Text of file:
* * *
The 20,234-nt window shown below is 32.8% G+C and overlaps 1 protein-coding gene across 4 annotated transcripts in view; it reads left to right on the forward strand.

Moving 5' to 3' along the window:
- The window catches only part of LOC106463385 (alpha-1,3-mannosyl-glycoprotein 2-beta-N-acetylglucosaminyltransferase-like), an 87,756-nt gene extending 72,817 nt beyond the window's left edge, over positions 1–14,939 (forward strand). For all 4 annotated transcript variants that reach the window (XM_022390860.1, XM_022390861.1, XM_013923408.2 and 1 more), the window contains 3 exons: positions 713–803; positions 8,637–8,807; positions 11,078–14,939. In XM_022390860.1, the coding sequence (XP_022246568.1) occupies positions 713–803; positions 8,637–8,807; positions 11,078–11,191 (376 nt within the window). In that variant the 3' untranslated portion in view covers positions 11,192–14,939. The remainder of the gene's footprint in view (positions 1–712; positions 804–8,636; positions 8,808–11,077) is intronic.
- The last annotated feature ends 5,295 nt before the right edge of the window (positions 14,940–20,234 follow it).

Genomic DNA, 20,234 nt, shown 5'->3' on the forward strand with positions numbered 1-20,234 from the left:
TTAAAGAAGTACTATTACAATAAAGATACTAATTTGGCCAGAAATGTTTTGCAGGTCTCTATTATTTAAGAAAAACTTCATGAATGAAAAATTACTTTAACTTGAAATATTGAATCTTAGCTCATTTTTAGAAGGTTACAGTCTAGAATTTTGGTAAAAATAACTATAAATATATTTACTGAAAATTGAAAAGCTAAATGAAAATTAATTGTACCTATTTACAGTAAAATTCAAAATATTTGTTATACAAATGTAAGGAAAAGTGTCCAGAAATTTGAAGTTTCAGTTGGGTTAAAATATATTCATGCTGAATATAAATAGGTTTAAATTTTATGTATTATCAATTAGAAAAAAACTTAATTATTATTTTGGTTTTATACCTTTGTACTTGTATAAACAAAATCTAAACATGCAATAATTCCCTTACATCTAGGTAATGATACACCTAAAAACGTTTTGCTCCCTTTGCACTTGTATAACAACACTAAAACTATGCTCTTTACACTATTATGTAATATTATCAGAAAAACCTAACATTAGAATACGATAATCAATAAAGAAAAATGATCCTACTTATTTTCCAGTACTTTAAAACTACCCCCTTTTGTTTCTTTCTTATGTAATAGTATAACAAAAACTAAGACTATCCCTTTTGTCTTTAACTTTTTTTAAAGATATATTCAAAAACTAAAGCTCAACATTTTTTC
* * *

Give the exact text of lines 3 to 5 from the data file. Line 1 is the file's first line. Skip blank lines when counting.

- The window catches only part of LOC106463385 (alpha-1,3-mannosyl-glycoprotein 2-beta-N-acetylglucosaminyltransferase-like), an 87,756-nt gene extending 72,817 nt beyond the window's left edge, over positions 1–14,939 (forward strand). For all 4 annotated transcript variants that reach the window (XM_022390860.1, XM_022390861.1, XM_013923408.2 and 1 more), the window contains 3 exons: positions 713–803; positions 8,637–8,807; positions 11,078–14,939. In XM_022390860.1, the coding sequence (XP_022246568.1) occupies positions 713–803; positions 8,637–8,807; positions 11,078–11,191 (376 nt within the window). In that variant the 3' untranslated portion in view covers positions 11,192–14,939. The remainder of the gene's footprint in view (positions 1–712; positions 804–8,636; positions 8,808–11,077) is intronic.
- The last annotated feature ends 5,295 nt before the right edge of the window (positions 14,940–20,234 follow it).

Genomic DNA, 20,234 nt, shown 5'->3' on the forward strand with positions numbered 1-20,234 from the left: